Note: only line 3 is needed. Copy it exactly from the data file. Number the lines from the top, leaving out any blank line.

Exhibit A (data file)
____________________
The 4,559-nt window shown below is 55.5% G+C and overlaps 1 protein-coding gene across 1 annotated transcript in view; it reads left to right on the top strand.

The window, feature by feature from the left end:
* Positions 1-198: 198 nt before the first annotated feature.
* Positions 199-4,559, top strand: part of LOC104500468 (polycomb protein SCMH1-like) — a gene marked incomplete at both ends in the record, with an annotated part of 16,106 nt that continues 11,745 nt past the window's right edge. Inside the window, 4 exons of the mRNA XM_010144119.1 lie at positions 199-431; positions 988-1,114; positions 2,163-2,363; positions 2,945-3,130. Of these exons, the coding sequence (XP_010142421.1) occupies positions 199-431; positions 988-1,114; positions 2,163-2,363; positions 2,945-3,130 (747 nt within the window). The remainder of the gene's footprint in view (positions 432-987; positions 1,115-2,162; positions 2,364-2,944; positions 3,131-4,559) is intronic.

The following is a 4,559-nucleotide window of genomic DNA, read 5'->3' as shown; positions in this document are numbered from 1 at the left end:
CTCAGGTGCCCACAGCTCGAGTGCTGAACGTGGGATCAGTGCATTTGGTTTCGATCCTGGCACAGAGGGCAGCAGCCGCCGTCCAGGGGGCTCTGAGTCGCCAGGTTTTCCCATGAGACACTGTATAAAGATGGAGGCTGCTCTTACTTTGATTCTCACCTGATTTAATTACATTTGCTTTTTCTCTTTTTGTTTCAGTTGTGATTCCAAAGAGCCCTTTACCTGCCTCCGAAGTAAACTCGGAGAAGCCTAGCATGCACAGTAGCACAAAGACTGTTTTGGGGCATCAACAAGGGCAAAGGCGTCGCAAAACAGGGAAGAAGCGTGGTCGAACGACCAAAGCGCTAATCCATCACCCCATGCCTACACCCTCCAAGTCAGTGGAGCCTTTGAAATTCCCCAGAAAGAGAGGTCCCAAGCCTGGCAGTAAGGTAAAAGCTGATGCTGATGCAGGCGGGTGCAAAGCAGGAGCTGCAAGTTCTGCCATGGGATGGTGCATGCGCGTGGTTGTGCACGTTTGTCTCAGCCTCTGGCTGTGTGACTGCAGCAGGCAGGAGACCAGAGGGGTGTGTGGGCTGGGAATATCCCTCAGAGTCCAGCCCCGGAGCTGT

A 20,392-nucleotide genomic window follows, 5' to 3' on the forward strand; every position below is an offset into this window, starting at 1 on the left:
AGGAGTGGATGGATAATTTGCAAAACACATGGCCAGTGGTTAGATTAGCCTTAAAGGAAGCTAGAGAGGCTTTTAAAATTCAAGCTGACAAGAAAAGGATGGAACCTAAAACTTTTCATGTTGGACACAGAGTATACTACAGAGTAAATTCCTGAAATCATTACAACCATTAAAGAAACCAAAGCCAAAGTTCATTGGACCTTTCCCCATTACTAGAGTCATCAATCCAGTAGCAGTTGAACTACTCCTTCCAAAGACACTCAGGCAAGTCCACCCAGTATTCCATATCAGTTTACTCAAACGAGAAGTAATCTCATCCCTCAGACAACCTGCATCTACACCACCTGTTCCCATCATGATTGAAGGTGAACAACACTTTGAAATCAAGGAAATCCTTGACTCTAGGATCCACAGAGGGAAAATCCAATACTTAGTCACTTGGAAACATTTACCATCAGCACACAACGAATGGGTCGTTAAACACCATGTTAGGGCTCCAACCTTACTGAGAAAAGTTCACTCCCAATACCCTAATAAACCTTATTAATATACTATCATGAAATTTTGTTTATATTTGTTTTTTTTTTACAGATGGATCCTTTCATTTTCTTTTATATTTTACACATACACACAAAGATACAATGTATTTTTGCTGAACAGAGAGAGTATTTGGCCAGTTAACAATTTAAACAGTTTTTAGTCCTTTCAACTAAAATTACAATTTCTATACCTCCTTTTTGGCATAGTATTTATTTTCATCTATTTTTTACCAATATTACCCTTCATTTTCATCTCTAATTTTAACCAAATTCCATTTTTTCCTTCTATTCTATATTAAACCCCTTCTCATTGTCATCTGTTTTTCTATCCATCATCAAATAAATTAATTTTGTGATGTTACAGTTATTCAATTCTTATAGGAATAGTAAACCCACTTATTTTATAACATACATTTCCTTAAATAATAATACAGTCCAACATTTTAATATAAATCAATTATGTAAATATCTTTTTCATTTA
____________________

* Positions 1-198: 198 nt before the first annotated feature.